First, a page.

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Daddy Sparks, Seventy-eight years young & still playing the Steelpan

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Fitz-Gerald Sparks
Fitz-Gerald Sparks

Trinidad, W.I. - Come carnival 2010 Fitz-Gerald Sparks would be 79 years young and still playing tenor pan for his beloved Starlift Steelband for Trinidad & Tobago panorama even though he has been confined to walking on crutches over the last eight years.

“Daddy Sparks” as he is fondly called in the home circle of Lady Hailes Avenue in San Fernando, south Trinidad, has seen it all and done it all in the name of steelpan – from tuner to arranger to captain to manager of a host of steelbands throughout the length and breadth of Trinidad.

Sparks’ career in the national instrument of Trinidad and Tobago started in 1942 at the tender age of eleven in Palo Seco, south Trinidad, with a band called Sunvalley Serenaders which would later become Eight Army and then Black Eagles As a student, Fitz-Gerald Sparks - who became a construction worker - originally attended Coffee E.C. and Forest Reserve E.C. Primary Schools, and Fyzabad Intermediate Secondary School.

Following carnival in 1946 Sparks went to live in Oropouche where he tuned his first pan for Carlos and Gabriel Rose.  Sparks believes that he might very well have been the first panist to perform at social events such as garden parties and social evenings where the guests were strictly white folks.  That was at the  T.L.L. (Trinidad Leaseholds Limited) Forest Reserve Manager’s Residence as well as the staff club.

In 1947, since his father was employed in the oil industry – Trinidad Leaseholds Ltd. – he went back to Palo Seco to live, and as fate would have it he inherited the captaincy of the steelband upon the departure of the then-captain Mickey Smith.

In those war days, Sparks affirmed, to be captain you had to be able to tune pans as well as arrange music.  He claims to be the first player to use two sticks to play the ping pong and affirms that from his knowledge Mikey Smith was the first man to tune a pan from an oil drum - that was in 1945.

In 1949 Mikey Smith returned to Palo Seco and restructured the band which included a name change to Casbah Steel Orchestra.  In 1951 Sparks regained captaincy of the band which saw him introduce the caustic soda drum in replacement of the biscuit drum for making bass pans.

Sparks then found himself being chosen along with Allan Gervais and Vin Courtney, among others - to tune and assist other bands in the Southern Region of Trinidad who were without pan tuners.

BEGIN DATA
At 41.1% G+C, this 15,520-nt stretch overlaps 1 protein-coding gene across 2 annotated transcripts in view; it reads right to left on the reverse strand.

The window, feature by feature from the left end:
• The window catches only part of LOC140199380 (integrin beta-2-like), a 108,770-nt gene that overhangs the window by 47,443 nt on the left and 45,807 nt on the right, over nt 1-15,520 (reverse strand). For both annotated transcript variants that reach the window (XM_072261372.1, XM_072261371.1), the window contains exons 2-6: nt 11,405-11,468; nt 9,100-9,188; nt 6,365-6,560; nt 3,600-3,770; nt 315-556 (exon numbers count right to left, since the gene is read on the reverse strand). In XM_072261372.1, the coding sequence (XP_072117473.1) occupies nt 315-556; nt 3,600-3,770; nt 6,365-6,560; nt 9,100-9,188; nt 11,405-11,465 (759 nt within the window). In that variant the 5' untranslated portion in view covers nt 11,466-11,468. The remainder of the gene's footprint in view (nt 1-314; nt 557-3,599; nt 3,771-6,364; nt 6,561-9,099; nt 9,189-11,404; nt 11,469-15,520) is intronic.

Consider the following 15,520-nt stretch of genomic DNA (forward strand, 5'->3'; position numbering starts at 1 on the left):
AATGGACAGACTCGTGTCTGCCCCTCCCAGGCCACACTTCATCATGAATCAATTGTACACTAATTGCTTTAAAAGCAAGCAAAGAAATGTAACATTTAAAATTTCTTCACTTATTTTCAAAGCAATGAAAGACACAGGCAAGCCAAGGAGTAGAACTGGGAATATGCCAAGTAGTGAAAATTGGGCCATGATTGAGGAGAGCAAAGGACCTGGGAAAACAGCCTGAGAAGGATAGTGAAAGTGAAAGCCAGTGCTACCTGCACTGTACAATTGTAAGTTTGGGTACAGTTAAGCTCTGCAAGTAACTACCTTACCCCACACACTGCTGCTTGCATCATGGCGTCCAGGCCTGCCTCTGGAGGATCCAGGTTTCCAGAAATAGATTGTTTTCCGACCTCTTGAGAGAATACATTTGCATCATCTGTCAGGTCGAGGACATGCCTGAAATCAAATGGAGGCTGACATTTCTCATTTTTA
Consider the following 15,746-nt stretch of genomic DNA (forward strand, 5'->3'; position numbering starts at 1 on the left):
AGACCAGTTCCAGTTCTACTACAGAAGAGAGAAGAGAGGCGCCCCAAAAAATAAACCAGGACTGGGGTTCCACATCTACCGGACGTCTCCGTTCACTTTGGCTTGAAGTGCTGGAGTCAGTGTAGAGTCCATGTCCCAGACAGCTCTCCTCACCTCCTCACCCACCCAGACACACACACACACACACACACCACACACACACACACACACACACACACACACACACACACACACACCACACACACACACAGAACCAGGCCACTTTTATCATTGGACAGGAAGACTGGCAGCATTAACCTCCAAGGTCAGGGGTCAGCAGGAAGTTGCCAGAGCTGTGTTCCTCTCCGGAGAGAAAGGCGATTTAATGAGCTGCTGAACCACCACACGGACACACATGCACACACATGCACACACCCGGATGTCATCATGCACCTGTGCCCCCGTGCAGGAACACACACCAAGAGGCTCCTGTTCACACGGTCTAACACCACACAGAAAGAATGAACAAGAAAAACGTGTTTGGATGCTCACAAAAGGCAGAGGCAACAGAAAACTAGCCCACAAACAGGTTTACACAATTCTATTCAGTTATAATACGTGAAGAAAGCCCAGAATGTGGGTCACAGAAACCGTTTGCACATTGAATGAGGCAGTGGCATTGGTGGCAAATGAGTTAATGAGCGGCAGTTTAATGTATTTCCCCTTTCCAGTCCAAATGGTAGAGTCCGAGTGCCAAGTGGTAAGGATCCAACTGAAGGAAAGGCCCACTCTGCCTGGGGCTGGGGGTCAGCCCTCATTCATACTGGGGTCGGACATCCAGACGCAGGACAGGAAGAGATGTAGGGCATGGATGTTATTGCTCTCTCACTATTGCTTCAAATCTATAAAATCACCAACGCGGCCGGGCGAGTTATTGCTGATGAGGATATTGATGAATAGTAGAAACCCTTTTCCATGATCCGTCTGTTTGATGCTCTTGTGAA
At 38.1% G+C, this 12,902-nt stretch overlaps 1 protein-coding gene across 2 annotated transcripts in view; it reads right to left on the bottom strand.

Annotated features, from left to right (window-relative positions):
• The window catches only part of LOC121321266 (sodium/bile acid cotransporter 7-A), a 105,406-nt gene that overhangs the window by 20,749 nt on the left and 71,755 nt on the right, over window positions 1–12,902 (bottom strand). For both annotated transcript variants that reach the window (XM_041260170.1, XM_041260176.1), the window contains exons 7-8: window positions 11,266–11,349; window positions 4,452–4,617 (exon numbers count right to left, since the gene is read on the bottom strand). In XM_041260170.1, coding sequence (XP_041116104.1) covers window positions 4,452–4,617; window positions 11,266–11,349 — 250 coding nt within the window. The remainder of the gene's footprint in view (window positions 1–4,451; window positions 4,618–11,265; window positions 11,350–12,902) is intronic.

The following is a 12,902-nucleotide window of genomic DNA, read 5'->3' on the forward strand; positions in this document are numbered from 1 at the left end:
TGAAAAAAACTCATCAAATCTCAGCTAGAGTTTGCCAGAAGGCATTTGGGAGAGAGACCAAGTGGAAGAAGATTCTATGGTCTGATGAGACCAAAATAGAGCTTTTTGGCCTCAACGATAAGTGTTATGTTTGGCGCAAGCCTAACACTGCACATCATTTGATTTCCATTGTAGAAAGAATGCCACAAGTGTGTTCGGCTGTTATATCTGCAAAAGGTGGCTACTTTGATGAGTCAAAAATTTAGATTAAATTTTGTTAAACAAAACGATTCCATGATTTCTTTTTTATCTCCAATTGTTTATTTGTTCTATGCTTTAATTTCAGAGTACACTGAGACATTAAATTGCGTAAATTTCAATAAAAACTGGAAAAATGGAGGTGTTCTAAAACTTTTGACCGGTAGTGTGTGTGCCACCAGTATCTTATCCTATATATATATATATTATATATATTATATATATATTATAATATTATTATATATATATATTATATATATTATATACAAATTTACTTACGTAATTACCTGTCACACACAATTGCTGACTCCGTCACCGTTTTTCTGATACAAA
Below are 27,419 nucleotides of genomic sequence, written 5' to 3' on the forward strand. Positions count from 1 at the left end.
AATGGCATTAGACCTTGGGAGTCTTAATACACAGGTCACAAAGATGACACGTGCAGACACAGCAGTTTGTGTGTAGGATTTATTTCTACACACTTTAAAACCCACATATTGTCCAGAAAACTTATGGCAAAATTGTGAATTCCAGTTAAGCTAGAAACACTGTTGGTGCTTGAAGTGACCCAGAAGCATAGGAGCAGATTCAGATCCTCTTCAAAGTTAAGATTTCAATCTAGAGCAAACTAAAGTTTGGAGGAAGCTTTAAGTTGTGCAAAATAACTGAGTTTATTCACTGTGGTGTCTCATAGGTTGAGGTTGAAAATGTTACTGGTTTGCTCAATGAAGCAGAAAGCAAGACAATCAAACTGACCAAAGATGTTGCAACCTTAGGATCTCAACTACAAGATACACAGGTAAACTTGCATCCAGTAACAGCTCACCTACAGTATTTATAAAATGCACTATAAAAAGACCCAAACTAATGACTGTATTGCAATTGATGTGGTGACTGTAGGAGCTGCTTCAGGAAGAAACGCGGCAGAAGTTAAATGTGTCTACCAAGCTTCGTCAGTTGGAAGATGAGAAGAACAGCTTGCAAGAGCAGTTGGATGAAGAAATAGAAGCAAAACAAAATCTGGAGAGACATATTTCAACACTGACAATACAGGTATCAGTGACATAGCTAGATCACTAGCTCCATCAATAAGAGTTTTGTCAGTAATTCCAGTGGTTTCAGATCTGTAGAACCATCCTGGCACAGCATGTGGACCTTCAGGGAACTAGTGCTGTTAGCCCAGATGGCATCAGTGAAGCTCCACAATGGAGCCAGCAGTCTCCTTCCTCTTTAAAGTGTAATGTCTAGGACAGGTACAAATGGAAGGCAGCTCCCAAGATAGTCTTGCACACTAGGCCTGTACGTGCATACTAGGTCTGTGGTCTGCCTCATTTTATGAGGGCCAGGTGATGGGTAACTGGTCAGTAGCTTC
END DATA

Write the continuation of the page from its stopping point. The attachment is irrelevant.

All was not lost for Sparks in 1956 when Casbah Steel Orchestra met its demise, since that led to the founding of yet another outfit in Federal Steelband, for which he was the tuner/arranger.  He was also playing the tenor and double seconds with three sticks for which Sparks posits that Allan Gervais, his contemporary, from Point Fortin invented.  While with Federal Steelband, Sparks was still rendering assistance to other steelbands in need of tuning and related services.

The pan maestro had a playing stint with Merry Makers in 1956, then with Casablanca in 1958, Trinidad All Stars from 1959-1962 and 1964, and with Sundowners in 1963 since Trinidad All Stars did not participate in the national panorama that year.  The year 1965 saw him formally gaining membership in Sundowners where he became the Public Relations Officer and later ascended to Vice Captain and eventually Captain.

“Daddy Sparks” and family
 Rear (l-r): Anthony, Tono, Akeem & Shaq
Front row (l-r): Nicholas Gosine, ‘Daddy Sparks,’ Dianne Sparks (daughter), Darion (baby) & Racine James
Kneeling: Kafele & Renee

In 1967 the ace panist joined the ranks of Texaco West Stars for the national Music Festival where upon he was asked to remain.  He obliged and became a committee member, receiving the Vice Captaincy in 1974 and eventually took over the helm in 1979.

Upon the demise of West Stars in 1989, Sparks’ penchant for percussion did not wane.  He became a member of Hatters from 1990 to 1996, then Skiffle Bunch from 1996 to 1998, Casablanca from 1998 to 2000, and finally Starlift in 2000 to present-day.

Sparks boasts of having played every instrument in the pan family and has a good knowledge of all of them, but his pan of choice is the double tenor; and at the moment he plays the single tenor. 

The proud pan elder feels elated in stating that many prominent panmen, arrangers and tuners have gone through his tutelage.  To date ‘Daddy Sparks’ has produced three generations who have continued in his genre of music, inclusive of eight of his ten children, twenty-one of his twenty-eight grand children - and so far, two of his seventeen great-grand children.

They, like the family patriarch, have played with many steel orchestras including Hatters, Skiffle Bunch, Antillean All Stars, San City, Achaiba Steel Orchestra, Golden Hands, Point Fortin New Creations, Ole Tech, Mt. Moriah Pan Movement, Invaders, San Juan All Stars, Fonclaire, Moods, ADLIB, Deltones, and Fyzabad Secondary.
 Editor Note - Fitz-Gerald "Daddy" Sparks passed on November 26, 2014 - see more

by Hollis Clifton
Pan Diaspora Visionary



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